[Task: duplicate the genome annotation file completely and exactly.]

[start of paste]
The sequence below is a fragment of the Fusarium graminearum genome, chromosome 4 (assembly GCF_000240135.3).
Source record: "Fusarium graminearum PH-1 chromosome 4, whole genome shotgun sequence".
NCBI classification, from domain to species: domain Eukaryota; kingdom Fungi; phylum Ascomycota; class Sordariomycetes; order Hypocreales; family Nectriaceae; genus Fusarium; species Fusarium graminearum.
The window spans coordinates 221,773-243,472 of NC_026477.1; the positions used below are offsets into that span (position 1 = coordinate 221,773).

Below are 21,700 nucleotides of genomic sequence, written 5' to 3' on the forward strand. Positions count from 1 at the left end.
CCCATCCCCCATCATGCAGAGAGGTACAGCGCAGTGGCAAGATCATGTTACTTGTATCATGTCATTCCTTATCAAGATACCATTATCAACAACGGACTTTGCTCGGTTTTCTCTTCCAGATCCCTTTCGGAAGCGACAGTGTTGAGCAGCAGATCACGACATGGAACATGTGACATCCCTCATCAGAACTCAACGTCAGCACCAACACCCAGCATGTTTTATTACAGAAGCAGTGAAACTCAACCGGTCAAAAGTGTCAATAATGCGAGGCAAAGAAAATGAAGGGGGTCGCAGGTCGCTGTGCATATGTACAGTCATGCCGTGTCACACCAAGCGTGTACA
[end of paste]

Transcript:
The sequence below is a fragment of the Fusarium graminearum genome, chromosome 4 (assembly GCF_000240135.3).
Source record: "Fusarium graminearum PH-1 chromosome 4, whole genome shotgun sequence".
NCBI classification, from domain to species: domain Eukaryota; kingdom Fungi; phylum Ascomycota; class Sordariomycetes; order Hypocreales; family Nectriaceae; genus Fusarium; species Fusarium graminearum.
The window spans coordinates 221,773-243,472 of NC_026477.1; the positions used below are offsets into that span (position 1 = coordinate 221,773).

Below are 21,700 nucleotides of genomic sequence, written 5' to 3' on the forward strand. Positions count from 1 at the left end.
CCCATCCCCCATCATGCAGAGAGGTACAGCGCAGTGGCAAGATCATGTTACTTGTATCATGTCATTCCTTATCAAGATACCATTATCAACAACGGACTTTGCTCGGTTTTCTCTTCCAGATCCCTTTCGGAAGCGACAGTGTTGAGCAGCAGATCACGACATGGAACATGTGACATCCCTCATCAGAACTCAACGTCAGCACCAACACCCAGCATGTTTTATTACAGAAGCAGTGAAACTCAACCGGTCAAAAGTGTCAATAATGCGAGGCAAAGAAAATGAAGGGGGTCGCAGGTCGCTGTGCATATGTACAGTCATGCCGTGTCACACCAAGCGTGTACA